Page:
Jonathan: right

me: Once your points are spent– once you’ve fucked up everything– then you have a moment of realization and can get back to recovery

Jonathan: how do you decide when you want your Obsession and need to use Dependencies?

me: I haven’t gotten that far– or rather, I sort of have, but I’m not sure how to mechanize it

Jonathan: also, can you put your Dependency points in, say, coping strategies?
whether healthy or unhealthy ones?
because that could get really ugly and you wouldn’t even need to make them a secondary Obsession
if you had strategies like burning yourself

me: Right
Definitely
I think part of the game is going to involve replacing destructive dependencies with healthy alternatives, but uh, I haven’t mechanized that either

Jonathan: there could be a trade off or something
i think you need a health stat
or more than one, maybe
and you can trade some destructive beahaviors for others, but that still slowly kills you
maybe more slowly than before, though
but if you can start getting dependencies that don’t cause you damage, but are still affective
that’s clearly a step in the right direction
but less self-destructive dependencies aren’t as effective
they don’t FEEL as good

me: Right, yes

Jonathan: so you need more of them or need to have lessened your Obsession in order to really make use of them

me: Right
I’m starting to think that there needs to be more than one Obsession Point in the beginning

Jonathan: well, you need a way of tracking progress

me: So that you can lessen the hold the Obsession has
Right

Jonathan: i was thinking, originally, that the cup represented how much you could be Obsessed without totally dying or flipping out or whatever
and you’d fill it with stones until it overflowed, at which point you were lost
but i guess that’s not what you intended

me: Ah, no, not really
Right
It’s about the void that needs to be filled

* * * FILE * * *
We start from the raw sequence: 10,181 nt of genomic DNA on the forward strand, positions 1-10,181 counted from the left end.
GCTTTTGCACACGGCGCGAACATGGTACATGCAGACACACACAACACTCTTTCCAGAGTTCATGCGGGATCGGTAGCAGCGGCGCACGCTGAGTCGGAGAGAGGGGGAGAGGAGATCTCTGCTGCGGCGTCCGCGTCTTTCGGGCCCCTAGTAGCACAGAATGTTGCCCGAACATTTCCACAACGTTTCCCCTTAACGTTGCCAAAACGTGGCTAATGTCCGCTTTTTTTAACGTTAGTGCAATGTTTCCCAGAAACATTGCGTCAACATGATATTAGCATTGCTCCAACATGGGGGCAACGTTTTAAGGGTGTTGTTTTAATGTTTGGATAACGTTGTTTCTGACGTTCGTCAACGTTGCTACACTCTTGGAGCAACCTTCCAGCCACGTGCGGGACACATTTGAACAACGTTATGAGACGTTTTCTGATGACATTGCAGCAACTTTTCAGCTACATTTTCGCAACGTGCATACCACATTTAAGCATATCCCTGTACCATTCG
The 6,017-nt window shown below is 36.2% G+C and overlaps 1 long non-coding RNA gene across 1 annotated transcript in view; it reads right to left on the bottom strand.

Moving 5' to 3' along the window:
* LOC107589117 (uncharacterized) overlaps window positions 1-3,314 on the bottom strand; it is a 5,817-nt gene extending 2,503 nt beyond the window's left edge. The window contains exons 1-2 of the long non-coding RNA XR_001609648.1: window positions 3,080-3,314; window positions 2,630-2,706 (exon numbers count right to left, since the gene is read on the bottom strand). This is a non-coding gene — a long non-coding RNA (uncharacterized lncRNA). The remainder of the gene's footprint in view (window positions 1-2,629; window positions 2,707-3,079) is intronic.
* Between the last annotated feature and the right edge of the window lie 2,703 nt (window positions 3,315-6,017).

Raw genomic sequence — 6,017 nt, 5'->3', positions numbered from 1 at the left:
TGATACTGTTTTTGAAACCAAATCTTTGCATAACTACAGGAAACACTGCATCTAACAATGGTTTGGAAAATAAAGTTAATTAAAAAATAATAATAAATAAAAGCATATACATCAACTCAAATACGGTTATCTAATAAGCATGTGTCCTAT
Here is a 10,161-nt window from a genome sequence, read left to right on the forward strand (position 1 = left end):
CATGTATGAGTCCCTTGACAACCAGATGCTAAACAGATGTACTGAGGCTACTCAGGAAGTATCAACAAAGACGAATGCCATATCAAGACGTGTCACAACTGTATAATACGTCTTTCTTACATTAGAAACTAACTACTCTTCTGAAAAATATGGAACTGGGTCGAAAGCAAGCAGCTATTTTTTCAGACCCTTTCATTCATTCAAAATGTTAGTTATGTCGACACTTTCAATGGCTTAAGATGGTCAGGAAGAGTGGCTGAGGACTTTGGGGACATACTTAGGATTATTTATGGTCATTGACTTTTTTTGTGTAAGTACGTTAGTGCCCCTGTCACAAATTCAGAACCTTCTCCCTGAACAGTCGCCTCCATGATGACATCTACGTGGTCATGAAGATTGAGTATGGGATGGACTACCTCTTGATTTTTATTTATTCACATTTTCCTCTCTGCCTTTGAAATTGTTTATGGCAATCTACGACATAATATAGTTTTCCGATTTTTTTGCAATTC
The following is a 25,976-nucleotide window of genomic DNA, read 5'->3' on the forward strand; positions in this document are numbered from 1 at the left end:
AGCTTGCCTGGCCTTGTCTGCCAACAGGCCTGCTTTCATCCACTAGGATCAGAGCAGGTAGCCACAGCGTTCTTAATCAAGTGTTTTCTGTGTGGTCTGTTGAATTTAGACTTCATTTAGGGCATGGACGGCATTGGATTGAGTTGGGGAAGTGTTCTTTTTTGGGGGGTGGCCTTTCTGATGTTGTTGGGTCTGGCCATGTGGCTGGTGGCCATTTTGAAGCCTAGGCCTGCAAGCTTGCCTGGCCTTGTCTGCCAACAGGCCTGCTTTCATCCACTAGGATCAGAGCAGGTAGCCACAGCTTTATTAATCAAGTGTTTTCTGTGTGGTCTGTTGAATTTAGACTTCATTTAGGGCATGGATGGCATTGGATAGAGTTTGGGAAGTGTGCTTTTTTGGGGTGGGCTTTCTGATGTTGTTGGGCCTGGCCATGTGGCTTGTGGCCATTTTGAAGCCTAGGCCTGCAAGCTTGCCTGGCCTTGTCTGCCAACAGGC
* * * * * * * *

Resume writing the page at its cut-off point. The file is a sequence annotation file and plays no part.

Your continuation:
Jonathan: ah, okay

me: And if you’re not allowing yourself to need your Obsession, you need SOMEthing
If it’s empty, the emptiness eats you alive

Jonathan: seems like you need to figure out the other end, not how people are saved, but how people are lost
you could model it, i guess, by having people put all their dependencies in really unhelthy things
and say, like, if you have Burning Myself 10, you end up in the hospital or something

me: Right

Jonathan: seems like the game is about hope, though
so maybe you don’t want to have absolute rules for destruction

me: right

Jonathan: but players can choose to stop playing if they grow tired of it, and narrate some kinda endgame for their character

me: But part of what I want is to show the realization that.. I mean, on the surface, it looks like the Dependency failure mechanism makes a character’s recidivism everyone/thing else’s fault, and not the character’s
Because the things the character trusted failed them
But there needs to be something to show the evolution that it’s not about the rest of the world failing the addict, it’s about the addict’s unrealistic expectations of the world

Jonathan: hmm, that sounds like a bone that’s especially important for you to pick

me: Part of the reason addicts blame the world initially is because it’s easier than blaming themselves; but once you realize the blame is on your shoulders, that can be overwhelming too
So then it becomes a struggle between giving in to destructive behavior or altering your expectations

Jonathan: right
that’ll be interesting to model